Horace Cooper of Project 21 states the high court's decision in 2003 in Grutter v. Bollinger had "disastrous consequences" because it allowed racial preferences in admissions. "The U.S. Constitution is color-blind and consequently protects all races," he argues. "The Supreme Court failed to uphold this view [in Grutter]; it now has a chance to get it right."
Cooper is alluding to the case the justices are being asked to accept: Students for Fair Admissions v. the University of North Carolina, et al.
"The opportunity here is significant to correct a mistake that had been made and to do so in a way that brings us back to what our Founders intended, with the Martin Luther King vision and that our Constitution explicitly states," Hooper tells AFN.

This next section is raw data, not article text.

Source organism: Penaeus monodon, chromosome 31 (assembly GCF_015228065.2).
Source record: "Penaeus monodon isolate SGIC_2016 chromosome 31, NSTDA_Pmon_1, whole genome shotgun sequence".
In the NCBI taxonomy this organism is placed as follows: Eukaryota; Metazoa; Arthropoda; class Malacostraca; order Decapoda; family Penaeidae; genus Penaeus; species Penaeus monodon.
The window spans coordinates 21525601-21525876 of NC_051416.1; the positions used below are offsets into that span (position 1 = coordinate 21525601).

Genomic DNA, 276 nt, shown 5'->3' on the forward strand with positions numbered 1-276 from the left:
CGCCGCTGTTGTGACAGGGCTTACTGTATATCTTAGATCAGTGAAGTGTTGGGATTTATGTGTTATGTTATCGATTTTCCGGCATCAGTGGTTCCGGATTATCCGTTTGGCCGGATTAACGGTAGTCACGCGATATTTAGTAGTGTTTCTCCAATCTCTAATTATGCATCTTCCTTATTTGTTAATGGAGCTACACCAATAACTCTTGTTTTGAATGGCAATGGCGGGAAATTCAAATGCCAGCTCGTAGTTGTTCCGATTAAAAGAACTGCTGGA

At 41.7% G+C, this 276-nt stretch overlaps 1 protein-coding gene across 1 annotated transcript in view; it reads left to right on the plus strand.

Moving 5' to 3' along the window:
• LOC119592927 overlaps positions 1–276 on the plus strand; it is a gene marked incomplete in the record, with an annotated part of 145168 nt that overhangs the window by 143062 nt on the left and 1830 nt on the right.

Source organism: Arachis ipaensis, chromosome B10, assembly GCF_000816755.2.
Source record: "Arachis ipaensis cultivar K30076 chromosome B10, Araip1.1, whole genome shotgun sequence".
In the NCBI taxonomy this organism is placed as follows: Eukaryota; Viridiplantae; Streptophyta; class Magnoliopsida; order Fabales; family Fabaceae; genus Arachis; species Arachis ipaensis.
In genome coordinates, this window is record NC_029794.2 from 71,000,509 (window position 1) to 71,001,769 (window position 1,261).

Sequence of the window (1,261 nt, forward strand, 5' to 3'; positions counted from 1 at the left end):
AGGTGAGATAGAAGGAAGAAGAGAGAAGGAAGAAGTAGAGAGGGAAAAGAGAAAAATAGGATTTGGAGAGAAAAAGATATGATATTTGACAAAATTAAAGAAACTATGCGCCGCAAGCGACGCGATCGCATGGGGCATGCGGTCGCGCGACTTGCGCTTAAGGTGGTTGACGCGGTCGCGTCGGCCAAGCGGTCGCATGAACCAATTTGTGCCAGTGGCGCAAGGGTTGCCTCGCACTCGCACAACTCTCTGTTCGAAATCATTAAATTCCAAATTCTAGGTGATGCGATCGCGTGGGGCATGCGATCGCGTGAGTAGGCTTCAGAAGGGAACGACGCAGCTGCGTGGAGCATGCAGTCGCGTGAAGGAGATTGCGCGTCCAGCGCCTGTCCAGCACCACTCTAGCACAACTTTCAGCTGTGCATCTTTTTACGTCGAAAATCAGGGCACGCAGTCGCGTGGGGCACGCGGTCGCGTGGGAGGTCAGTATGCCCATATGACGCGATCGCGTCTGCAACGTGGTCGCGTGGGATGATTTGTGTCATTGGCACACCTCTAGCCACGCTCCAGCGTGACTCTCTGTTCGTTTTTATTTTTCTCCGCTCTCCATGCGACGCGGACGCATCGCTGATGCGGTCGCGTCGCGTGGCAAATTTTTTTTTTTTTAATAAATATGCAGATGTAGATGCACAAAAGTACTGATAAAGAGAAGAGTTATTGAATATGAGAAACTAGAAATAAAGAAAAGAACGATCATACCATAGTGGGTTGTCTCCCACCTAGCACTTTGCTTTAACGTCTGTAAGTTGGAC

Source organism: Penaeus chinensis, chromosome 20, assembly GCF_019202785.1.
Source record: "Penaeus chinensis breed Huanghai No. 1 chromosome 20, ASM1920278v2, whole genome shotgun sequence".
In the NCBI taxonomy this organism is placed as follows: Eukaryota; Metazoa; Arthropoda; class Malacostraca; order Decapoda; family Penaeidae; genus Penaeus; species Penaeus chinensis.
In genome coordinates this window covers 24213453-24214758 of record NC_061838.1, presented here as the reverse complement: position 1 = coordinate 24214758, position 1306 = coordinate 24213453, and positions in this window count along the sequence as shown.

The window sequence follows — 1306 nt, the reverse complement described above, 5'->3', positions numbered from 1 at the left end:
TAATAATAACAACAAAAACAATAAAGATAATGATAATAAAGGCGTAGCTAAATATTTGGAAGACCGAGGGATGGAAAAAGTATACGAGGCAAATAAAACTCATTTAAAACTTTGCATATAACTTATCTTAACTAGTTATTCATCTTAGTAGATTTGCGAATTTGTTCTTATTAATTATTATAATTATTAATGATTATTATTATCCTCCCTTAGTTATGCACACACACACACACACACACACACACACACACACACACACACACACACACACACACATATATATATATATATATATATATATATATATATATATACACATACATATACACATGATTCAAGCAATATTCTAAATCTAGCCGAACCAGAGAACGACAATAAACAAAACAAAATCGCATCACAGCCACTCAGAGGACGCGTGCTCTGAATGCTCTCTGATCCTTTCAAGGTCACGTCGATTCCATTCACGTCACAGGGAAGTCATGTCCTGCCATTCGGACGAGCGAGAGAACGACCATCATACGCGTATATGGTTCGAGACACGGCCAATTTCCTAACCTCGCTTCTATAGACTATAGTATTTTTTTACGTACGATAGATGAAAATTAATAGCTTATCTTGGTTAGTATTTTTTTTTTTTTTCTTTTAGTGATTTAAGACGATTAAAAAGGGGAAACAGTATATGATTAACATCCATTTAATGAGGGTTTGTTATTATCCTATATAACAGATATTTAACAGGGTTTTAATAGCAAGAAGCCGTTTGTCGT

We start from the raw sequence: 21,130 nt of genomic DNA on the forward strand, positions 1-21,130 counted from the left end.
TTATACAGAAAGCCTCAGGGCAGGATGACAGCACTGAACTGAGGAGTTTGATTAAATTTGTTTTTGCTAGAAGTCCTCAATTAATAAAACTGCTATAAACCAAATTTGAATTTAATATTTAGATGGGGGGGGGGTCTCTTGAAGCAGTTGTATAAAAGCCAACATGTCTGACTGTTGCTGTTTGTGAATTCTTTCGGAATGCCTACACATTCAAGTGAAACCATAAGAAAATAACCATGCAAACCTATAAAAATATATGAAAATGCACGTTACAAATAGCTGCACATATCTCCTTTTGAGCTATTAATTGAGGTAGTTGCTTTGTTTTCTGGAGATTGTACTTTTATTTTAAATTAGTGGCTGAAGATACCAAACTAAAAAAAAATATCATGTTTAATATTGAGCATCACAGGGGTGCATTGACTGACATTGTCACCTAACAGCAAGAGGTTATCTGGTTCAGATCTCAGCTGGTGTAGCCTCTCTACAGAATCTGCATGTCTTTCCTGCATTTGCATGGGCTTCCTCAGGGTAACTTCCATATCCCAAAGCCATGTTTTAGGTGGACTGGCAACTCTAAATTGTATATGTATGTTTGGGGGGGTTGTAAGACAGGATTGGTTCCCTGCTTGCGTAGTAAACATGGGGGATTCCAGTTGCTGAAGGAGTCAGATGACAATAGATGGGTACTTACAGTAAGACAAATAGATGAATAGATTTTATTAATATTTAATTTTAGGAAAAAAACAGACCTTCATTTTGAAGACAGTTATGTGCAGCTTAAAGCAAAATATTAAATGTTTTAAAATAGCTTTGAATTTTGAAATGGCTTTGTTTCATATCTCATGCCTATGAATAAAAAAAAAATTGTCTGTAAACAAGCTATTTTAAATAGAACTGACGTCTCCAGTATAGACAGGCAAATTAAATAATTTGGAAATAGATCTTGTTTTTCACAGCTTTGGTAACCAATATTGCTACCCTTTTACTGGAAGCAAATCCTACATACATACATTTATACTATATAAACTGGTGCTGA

In its "friends of the court" legal brief, Project 21 points out the Pacific Legal Foundation argues the law offers no exception for education. Cooper adds: "We at Project 21 don't see any positive outcome that has occurred from having black Americans or other favored groups, even Native Americans, being given some preference."
Project 21's brief cites a study showing that students who received racial preferences were less likely to pass the bar exam.
There is currently no timeframe for the Supreme Court to announce whether it will take up the Students for Fair Admissions case.